Luckily, zoos are trying to help the species. The San Diego Zoo has been captive breeding the Southern Mountain Yellow-legged Frog and releasing the tadpoles into the wild. The Oakland Zoo and the San Francisco Zoo have been catching juvenile frogs and raising them in captivity. They give the frogs anti-fungal baths and when they are older, they release them.

Toad Tuesday

Eastern Spadefoot Toad (Pelobates syriacus)

spadefoot.jpeg
photo by  Omid Mozaffari

least concern
Common Name: Eastern Spadefoot Toad, Syrian Spadefoot Toad
Scientific Name: Pelobates syriacus
Family: Pelobatidae – European Spadefoot Toad
Locations: Armenia, Azerbaijan, Bulgaria, Georgia, Greece, Iran, Iraq, Israel, Lebanon, Romania, Russia, Serbia, Syria, and Turkey
Size: 3.5 inches

The Eastern Spadefoot Toad is found in Eastern Europe and in Western Asia. Like all spadefoot toads, they have an inner metatarsal tubercle aka the spade on their rear feet. The Eastern Spadefoot Toad’s spade is yellow in color. They use these spades to burrow deep into the ground but they can also use rodent burrows. They come out of these burrows to hunt at night, eating insects, spiders, mollusks, and arthropods.

 

Other Amphibian of the Week

Dwarf Waterdog (Necturus punctatus)

waterdog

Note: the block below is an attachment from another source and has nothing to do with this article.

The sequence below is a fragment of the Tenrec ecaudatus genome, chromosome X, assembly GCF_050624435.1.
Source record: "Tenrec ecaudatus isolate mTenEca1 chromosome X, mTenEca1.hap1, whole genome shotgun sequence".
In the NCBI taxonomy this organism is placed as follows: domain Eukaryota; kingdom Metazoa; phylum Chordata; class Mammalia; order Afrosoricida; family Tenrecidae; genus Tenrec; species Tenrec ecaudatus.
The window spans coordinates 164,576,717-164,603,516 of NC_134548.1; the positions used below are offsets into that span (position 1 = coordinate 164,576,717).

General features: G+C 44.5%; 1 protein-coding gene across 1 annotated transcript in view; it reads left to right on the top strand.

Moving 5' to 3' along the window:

photo by Todd Pierson

least concern
Common Name: Dwarf Waterdog
Scientific Name: Necturus punctatus
Family: Proteidae
Locations: United States – Georgia, North Carolina, South Carolina, and Virginia
Size: 7.5 inches

The Dwarf Waterdog is the smallest species of genus Necturus. Like all members of the species, they are aquatic and keep their gills throughout their life. Not much is known about the reproductive behaviors of the waterdog but it is believed they mate in winter. The eggs are later laid in spring from March to May. The females lay around 15 to 50 eggs. Nothing is known about nesting sites, how long it takes the eggs to hatch, or any courtship behaviors.

Herper of the week

Herper of the Week: Dr. Montgomery Montgomery

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Each week a “Herper” of the Week is chosen. These individuals come from all sorts of backgrounds but they all have one common interest – “herps” (reptiles and amphibians). Hopefully, you will learn about them and their important work.

The Herper of this Week is the late Dr. Montgomery Montgomery, a brilliant herpetologist and the man who discovered the Incredible Deadly Viper. The Incredible Deadly Viper is actually a misnomer and it is one of the least dangerous and most friendly creatures in the animal kingdom. Dr. Montgomery was planning on playing a trick on the Hematological Society before he died where he would pretend to lose the snake during a conference. Dr. Montgomery Montgomery had numerous pet reptiles and was an excellent caretaker of them.

Note: Dr. Montgomery Montgomery is a fictional character from A Series of Unfortunate Events. This is a joke.